This is one TV series that caught my attention due to the catchy song by Diana Ross and the Supremes - Reflections.
Never mind that this is one series is poorly rated, eventhough the critics loved it. It was screened for four fantastic seasons from 1988 until 1991, and I guess this is one series I would remember my life in Dungun in the late 80s.
Once I watched it, I was hooked. I thought that it was one series that depict the Vietnam war from the perspective of the civilians - the US Army nurses, officers, and volunteers and how the Vietnam war impacted the lives of the non-combatants. Despite the perspective of civilians, the show did not shy away from showing the gruesome of war.
But there weren't endless of gruesome, and certainly not just for the sake of it. In China Beach, it is the human characters, and relationships that count, and it made it palatable to my mind.
Of course the main attraction was Dana Delaney, who played Colleen McMurphy, a US Army nurse at the 510th Evac Hospital, in Vietnam. I thought she was one fine actress, and her character was always poignant. The show is almost always about human relationship, in the context of war, so I can always relate to it.
Hehe, but I think it is more like watching her ;-)
This is one show I would not mind buying the DVD set which I believe has not be released yet, for some reasons. I would love watching this again and again.
When I started frequenting Vietnam in 1995 - the early days of Vietnam opening her door and you can count on the number of visitors by hand, I asked the clients about China Beach and of course no one knew about it. China Beach refers to a beach supposedly located in Da Nang but it was a nickname given by foreigners, so obviously the Vietnamese themselves have no clue of the existence of this particular beach.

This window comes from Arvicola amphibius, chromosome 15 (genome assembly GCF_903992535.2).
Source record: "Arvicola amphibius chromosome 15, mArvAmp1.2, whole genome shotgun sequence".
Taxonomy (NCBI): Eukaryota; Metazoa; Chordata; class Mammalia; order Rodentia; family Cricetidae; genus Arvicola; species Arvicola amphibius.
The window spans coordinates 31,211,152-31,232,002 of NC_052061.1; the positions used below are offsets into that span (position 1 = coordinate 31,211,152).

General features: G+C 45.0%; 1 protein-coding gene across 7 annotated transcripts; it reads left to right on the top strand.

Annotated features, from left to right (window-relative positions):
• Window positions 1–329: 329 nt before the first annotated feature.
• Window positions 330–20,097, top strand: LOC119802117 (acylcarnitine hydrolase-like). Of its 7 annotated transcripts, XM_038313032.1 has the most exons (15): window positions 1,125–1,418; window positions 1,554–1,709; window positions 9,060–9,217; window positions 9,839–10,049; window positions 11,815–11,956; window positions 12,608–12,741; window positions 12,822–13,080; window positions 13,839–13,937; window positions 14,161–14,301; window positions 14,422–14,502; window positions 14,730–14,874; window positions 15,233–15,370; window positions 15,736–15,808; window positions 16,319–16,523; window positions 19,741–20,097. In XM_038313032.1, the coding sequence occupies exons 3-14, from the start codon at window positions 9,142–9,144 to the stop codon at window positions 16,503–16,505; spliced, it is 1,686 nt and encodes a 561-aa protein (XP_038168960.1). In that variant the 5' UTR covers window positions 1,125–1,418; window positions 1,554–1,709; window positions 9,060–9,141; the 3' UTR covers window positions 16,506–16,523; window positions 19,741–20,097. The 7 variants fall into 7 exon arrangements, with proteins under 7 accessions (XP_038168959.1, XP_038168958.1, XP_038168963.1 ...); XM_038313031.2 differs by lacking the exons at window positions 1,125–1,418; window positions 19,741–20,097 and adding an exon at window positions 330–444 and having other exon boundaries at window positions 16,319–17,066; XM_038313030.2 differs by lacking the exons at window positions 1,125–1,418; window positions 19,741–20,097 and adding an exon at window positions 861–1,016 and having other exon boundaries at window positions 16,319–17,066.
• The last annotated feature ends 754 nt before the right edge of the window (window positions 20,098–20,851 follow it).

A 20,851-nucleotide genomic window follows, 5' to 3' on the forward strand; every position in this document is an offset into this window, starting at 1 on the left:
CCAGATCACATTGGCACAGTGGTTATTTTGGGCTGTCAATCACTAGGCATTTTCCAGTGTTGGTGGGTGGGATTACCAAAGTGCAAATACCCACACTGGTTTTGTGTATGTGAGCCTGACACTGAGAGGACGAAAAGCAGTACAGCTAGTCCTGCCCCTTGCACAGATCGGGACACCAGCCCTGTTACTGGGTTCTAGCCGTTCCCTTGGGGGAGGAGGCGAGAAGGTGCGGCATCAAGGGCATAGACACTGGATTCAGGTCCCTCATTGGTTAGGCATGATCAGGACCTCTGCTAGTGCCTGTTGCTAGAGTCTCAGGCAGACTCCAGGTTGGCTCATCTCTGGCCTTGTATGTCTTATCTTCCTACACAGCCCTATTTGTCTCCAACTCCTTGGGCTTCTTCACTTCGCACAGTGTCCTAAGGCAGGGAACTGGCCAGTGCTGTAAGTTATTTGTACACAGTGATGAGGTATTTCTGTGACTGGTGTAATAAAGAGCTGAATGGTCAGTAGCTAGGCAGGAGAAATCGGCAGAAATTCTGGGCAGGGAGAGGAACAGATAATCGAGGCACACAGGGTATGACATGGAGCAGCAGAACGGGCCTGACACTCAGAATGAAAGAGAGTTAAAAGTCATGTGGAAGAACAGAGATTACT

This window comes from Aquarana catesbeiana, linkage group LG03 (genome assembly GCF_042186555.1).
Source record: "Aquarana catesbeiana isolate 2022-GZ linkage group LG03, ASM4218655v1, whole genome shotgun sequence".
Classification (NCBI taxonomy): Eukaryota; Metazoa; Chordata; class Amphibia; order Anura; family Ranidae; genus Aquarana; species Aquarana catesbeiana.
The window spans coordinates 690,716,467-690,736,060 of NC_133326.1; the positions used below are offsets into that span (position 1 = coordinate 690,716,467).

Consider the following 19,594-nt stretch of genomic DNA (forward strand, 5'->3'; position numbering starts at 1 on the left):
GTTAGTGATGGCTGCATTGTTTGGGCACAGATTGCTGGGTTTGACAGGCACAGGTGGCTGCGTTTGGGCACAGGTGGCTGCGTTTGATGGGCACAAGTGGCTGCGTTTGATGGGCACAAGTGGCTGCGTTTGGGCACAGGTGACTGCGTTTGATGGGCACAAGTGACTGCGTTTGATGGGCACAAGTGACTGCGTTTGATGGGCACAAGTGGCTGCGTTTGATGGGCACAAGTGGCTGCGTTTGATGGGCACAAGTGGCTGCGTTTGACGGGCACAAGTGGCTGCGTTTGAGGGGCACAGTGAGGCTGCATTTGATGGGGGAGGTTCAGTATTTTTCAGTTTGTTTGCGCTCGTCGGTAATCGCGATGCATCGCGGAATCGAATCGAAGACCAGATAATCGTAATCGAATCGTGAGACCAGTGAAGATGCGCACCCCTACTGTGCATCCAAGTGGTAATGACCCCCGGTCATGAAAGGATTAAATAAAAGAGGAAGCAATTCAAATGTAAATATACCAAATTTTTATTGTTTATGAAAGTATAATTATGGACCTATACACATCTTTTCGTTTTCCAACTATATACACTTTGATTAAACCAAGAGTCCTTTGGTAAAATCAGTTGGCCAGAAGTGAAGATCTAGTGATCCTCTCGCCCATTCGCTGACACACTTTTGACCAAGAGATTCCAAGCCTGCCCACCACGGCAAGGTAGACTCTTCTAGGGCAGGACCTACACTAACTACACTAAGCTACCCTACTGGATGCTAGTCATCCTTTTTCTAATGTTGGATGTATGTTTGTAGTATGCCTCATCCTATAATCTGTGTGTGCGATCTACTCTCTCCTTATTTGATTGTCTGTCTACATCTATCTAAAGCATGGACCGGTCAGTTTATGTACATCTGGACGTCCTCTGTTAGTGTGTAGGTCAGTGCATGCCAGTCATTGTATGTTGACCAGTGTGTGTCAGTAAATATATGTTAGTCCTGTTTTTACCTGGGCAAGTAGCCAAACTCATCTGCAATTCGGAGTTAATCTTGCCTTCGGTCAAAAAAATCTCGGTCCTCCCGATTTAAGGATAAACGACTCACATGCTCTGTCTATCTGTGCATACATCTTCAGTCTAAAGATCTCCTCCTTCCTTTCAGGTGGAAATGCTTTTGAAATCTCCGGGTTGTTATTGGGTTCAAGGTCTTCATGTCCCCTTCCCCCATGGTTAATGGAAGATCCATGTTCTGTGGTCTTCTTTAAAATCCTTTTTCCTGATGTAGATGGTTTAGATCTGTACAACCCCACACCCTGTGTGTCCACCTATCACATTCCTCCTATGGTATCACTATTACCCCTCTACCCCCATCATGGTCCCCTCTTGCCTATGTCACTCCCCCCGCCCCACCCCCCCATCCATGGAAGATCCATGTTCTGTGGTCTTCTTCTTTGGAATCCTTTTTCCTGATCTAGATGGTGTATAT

Then it was tough to travel in Vietnam - I have difficulty to ask a restaurant to cook me fried rice with just eggs and veggie. That was about the only thing I could eat. Of course now in Vung Tau there are many Indian muslim restaurants and I even met a Campa muslim waiter while dining at a restaurant in HCM City.
I have a lot of respect for the industrious Vietnamese. After a few trips in the mid 90s, I told myself that in 20 years, they could surpass us if we were to stay stagnant. They are certainly unlike the people depicted in many Vietnam war movies or even China Beach. In some ways they were - resilient despite the hardship of war. They were unlike those depicted in the flying letters in the 70s - the communist regime bent on spreading their ideologies throughout South East Asia.
They are nice, soft spoken people and very friendly and gracious as hosts.